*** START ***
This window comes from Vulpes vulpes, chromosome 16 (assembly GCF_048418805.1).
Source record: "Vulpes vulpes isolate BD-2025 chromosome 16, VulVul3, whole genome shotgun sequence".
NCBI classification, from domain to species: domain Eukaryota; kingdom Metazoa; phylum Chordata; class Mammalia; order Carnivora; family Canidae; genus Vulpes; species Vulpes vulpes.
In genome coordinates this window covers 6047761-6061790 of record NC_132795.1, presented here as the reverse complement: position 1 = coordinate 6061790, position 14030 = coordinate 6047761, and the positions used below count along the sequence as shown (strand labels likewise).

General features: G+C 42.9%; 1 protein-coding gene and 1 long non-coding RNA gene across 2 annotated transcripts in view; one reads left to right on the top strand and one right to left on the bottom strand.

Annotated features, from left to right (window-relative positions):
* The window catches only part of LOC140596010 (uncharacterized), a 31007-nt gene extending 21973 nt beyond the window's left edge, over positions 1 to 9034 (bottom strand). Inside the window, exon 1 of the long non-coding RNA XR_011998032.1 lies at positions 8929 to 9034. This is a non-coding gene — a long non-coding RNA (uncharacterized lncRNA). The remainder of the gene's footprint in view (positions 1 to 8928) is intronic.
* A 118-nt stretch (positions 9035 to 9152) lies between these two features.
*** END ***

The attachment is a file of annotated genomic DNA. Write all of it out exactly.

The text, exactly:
This window comes from Vulpes vulpes, chromosome 16 (assembly GCF_048418805.1).
Source record: "Vulpes vulpes isolate BD-2025 chromosome 16, VulVul3, whole genome shotgun sequence".
NCBI classification, from domain to species: domain Eukaryota; kingdom Metazoa; phylum Chordata; class Mammalia; order Carnivora; family Canidae; genus Vulpes; species Vulpes vulpes.
In genome coordinates this window covers 6047761-6061790 of record NC_132795.1, presented here as the reverse complement: position 1 = coordinate 6061790, position 14030 = coordinate 6047761, and the positions used below count along the sequence as shown (strand labels likewise).

General features: G+C 42.9%; 1 protein-coding gene and 1 long non-coding RNA gene across 2 annotated transcripts in view; one reads left to right on the top strand and one right to left on the bottom strand.

Annotated features, from left to right (window-relative positions):
* The window catches only part of LOC140596010 (uncharacterized), a 31007-nt gene extending 21973 nt beyond the window's left edge, over positions 1 to 9034 (bottom strand). Inside the window, exon 1 of the long non-coding RNA XR_011998032.1 lies at positions 8929 to 9034. This is a non-coding gene — a long non-coding RNA (uncharacterized lncRNA). The remainder of the gene's footprint in view (positions 1 to 8928) is intronic.
* A 118-nt stretch (positions 9035 to 9152) lies between these two features.